NDAs FOR PET RADIOPHARMACEUTICALS WOULD COVER USE OF CYCLOTRONS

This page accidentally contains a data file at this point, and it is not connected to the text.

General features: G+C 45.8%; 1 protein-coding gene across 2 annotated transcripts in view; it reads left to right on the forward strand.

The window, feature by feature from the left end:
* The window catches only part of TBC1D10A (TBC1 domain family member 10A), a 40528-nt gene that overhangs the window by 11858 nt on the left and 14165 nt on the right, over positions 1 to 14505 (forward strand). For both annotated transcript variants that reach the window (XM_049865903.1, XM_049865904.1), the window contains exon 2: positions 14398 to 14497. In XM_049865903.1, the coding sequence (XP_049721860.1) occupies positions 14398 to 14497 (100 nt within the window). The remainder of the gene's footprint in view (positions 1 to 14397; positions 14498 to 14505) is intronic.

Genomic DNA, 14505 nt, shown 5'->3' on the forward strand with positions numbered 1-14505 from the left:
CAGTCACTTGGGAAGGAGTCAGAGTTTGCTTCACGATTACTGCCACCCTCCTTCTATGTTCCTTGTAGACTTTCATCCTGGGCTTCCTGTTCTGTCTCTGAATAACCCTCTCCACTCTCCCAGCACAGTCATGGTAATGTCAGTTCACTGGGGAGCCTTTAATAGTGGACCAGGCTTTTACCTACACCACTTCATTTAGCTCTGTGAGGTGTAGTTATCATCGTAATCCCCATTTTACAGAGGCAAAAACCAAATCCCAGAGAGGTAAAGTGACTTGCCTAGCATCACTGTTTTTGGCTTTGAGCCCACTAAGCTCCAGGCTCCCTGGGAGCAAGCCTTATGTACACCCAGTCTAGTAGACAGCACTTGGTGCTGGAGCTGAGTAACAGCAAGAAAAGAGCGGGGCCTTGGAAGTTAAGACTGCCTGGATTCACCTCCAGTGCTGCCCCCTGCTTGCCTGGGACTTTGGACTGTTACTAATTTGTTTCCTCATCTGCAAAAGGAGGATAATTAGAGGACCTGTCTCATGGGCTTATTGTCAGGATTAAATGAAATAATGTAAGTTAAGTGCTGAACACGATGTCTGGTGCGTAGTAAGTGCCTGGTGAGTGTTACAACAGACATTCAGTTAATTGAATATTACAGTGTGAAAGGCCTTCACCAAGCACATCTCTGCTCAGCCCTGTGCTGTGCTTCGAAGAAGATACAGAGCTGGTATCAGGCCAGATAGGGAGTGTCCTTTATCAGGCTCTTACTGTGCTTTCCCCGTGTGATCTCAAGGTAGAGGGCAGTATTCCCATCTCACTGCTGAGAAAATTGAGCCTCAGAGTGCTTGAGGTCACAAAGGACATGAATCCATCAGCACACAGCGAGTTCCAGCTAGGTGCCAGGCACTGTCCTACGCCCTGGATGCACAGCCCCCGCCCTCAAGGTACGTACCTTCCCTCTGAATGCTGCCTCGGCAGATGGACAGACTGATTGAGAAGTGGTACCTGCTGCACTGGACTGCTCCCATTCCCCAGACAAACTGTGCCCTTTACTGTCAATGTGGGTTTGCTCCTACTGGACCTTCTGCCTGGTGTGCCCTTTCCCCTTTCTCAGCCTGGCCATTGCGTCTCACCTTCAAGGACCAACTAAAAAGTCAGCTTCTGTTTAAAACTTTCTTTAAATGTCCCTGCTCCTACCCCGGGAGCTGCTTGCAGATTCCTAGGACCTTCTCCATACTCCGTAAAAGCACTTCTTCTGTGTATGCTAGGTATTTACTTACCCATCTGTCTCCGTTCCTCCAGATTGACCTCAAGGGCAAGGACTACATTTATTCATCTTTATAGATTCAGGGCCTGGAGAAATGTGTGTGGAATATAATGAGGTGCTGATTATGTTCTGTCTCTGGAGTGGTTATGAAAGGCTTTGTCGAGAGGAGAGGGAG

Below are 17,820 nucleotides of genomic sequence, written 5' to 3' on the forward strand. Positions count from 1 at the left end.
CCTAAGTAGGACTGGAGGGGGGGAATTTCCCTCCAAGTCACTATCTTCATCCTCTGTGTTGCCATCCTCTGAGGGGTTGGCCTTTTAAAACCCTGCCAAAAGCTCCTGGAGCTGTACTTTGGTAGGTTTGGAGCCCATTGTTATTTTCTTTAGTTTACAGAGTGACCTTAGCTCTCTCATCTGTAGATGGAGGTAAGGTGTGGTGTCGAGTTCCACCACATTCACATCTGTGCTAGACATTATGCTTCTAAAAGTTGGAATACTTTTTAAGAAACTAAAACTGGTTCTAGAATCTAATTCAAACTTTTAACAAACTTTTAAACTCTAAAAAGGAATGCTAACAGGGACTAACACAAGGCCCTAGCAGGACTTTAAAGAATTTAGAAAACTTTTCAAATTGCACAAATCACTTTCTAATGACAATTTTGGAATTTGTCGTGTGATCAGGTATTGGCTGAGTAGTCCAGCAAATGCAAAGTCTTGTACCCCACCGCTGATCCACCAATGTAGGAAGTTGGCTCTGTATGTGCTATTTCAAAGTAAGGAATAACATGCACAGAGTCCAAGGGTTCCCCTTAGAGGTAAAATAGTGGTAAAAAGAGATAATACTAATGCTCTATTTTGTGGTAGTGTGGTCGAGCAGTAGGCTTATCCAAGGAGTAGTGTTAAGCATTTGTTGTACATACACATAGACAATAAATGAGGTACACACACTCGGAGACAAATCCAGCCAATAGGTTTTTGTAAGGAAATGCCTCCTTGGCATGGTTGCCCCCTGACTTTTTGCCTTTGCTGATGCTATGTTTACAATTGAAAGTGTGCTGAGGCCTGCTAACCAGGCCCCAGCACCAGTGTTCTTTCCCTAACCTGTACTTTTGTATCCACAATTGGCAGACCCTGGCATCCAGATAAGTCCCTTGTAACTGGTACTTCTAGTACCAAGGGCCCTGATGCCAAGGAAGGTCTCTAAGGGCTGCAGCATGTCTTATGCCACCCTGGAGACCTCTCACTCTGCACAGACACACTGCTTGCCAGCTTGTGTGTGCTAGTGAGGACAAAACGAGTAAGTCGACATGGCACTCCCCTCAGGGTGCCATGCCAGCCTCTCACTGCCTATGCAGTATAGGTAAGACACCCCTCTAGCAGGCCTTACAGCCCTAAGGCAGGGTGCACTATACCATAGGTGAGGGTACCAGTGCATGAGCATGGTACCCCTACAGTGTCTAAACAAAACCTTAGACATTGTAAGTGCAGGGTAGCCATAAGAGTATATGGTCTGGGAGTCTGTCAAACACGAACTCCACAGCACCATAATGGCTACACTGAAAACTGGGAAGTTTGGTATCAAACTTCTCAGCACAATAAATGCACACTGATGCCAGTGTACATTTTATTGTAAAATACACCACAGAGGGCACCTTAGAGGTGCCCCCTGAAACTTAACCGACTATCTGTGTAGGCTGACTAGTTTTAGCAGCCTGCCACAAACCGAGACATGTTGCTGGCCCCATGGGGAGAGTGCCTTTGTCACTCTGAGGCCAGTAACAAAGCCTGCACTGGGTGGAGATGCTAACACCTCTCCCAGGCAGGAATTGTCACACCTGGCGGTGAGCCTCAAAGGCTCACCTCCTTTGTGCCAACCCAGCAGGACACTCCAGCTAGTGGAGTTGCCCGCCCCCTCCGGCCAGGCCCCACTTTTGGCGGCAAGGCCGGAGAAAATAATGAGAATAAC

NDAs FOR PET RADIOPHARMACEUTICALS WOULD COVER USE OF CYCLOTRONS and "black boxes" under a current FDA proposal, FDA Medical Imaging Drugs Group Leader Eric Jones, MD, said at a March 5 FDA public hearing on regulatory approaches to Positron Emission Tomographic (PET) radiopharmaceuticals. "Accelerators and cyclotrons used to produce radioactive atoms for PET radiopharmaceuticals [would be] considered components of processing to produce PET radiopharmaceuticals and be embodied within the NDA," Jones said. "The automated synthesis systems [black boxes] would also follow a similar approach [as] we would have those [embedded] within the NDA...and we would seek consultation from [CDRH] as needed." The current proposal differs from one contained in a paper for comment recently released by the agency. The hearing was held to get feedback on the paper, which sets out FDA's plan for regulating these products. The prior proposal called for a 510(k) or a premarket approval application (PMA) to be submitted for the processing equipment in addition to an NDA for the PET radiopharmaceutical. FDA is also proposing that PET radiopharmaceuticals be regulated as "new drugs" and therefore in need of INDs and NDAs or ANDAs. At the hearing, FDA issued a statement saying that the agency has "an NDA for a finished PET radiopharmaceutical in which the cyclotron and associated...black box are described in the NDA as components of the manufacturing process." The Methodist Medical Center in Peoria, Ill. filed an NDA on Jan. 15 for the widely-used PET radiopharmaceutical, fludeoxyglucose F 18 (FDG). The agency's Medical Imaging Drugs Advisory Committee determined at its May 1992 meeting that FDG is effective in evaluating many conditions including suspected brain tumors based on a clinical drug master file (DMF) submitted to FDA by the Institute for Clinical PET (ICP) ("The Pink Sheet" June 1, 1992, T&G-1). Steven Zigler, PhD, operational director at Methodist's PET center, commented negatively on the length of time required to put the FDG regulatory package together. "The development of our NDA at Methodist has easily required five man-years of effort since October 1991, Zigler said, adding: "I believe the collective effort to assemble our NDA and see it through to conclusion... has literally strained the resources of the entire PET community." FDA Medical Imaging Drugs Division Supervisory Chemist Eric Sheinin, PhD, asked past ICP president Edward Coleman, MD, if the lessons learned from the FDG NDA would make it easier for the next application. Coleman responded that "we have learned that the efforts that we have made have not been met with equal efforts by the FDA to have any compromise." The major limitations, Coleman continued, "relate to GMP standards; we are not manufacturers of drug products," and FDA has "not been able to show any leniency in the hospitals producing these products concerning GMP standards." He added: "As a matter of fact, the mechanisms that are put before us today...are even more stringent than we were working with in 1988." FDA's Jones pointed out that "documents for FDA field investigators allow for modified GMP requirements as they apply to PET radiopharmaceuticals and will include separate, alternative procedures for inspections." ICP President Henry Wagner, MD, said PET producers and users have recommended that FDA appoint a working group of staffers and outside experts to develop specific recommendations and standards for PET. CDRH Office of Health Affairs Director Gordon Johnson, MD, said: "I think Dr. Wagner's suggestion of putting some people together...is helpful."
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